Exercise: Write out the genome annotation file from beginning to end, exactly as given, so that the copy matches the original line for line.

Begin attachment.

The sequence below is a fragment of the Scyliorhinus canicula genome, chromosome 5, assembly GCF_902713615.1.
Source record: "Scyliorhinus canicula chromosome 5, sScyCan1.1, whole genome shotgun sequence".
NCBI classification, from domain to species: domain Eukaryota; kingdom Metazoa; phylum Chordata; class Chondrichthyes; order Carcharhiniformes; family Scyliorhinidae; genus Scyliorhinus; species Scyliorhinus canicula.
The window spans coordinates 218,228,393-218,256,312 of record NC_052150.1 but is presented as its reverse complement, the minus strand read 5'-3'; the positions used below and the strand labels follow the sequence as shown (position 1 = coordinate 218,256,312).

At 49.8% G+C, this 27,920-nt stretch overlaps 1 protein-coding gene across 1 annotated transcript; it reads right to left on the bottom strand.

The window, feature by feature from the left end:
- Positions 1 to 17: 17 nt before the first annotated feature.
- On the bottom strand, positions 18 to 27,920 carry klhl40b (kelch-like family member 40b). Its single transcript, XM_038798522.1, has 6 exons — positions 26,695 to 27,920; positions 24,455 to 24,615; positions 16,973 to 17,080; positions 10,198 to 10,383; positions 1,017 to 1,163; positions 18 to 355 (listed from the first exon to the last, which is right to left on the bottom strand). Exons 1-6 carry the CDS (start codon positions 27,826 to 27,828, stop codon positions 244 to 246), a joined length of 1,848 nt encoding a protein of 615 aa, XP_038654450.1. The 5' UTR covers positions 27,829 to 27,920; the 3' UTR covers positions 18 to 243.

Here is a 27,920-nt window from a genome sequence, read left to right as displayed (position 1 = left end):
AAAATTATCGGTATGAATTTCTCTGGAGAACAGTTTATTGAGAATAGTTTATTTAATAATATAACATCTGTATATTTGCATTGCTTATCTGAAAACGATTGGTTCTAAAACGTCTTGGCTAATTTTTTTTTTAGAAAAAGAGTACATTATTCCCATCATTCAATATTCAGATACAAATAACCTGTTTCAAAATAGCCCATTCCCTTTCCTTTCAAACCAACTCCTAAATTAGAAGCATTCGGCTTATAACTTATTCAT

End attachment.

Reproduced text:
The sequence below is a fragment of the Scyliorhinus canicula genome, chromosome 5, assembly GCF_902713615.1.
Source record: "Scyliorhinus canicula chromosome 5, sScyCan1.1, whole genome shotgun sequence".
NCBI classification, from domain to species: domain Eukaryota; kingdom Metazoa; phylum Chordata; class Chondrichthyes; order Carcharhiniformes; family Scyliorhinidae; genus Scyliorhinus; species Scyliorhinus canicula.
The window spans coordinates 218,228,393-218,256,312 of record NC_052150.1 but is presented as its reverse complement, the minus strand read 5'-3'; the positions used below and the strand labels follow the sequence as shown (position 1 = coordinate 218,256,312).

At 49.8% G+C, this 27,920-nt stretch overlaps 1 protein-coding gene across 1 annotated transcript; it reads right to left on the bottom strand.

The window, feature by feature from the left end:
- Positions 1 to 17: 17 nt before the first annotated feature.
- On the bottom strand, positions 18 to 27,920 carry klhl40b (kelch-like family member 40b). Its single transcript, XM_038798522.1, has 6 exons — positions 26,695 to 27,920; positions 24,455 to 24,615; positions 16,973 to 17,080; positions 10,198 to 10,383; positions 1,017 to 1,163; positions 18 to 355 (listed from the first exon to the last, which is right to left on the bottom strand). Exons 1-6 carry the CDS (start codon positions 27,826 to 27,828, stop codon positions 244 to 246), a joined length of 1,848 nt encoding a protein of 615 aa, XP_038654450.1. The 5' UTR covers positions 27,829 to 27,920; the 3' UTR covers positions 18 to 243.

Here is a 27,920-nt window from a genome sequence, read left to right as displayed (position 1 = left end):
AAAATTATCGGTATGAATTTCTCTGGAGAACAGTTTATTGAGAATAGTTTATTTAATAATATAACATCTGTATATTTGCATTGCTTATCTGAAAACGATTGGTTCTAAAACGTCTTGGCTAATTTTTTTTTTAGAAAAAGAGTACATTATTCCCATCATTCAATATTCAGATACAAATAACCTGTTTCAAAATAGCCCATTCCCTTTCCTTTCAAACCAACTCCTAAATTAGAAGCATTCGGCTTATAACTTATTCAT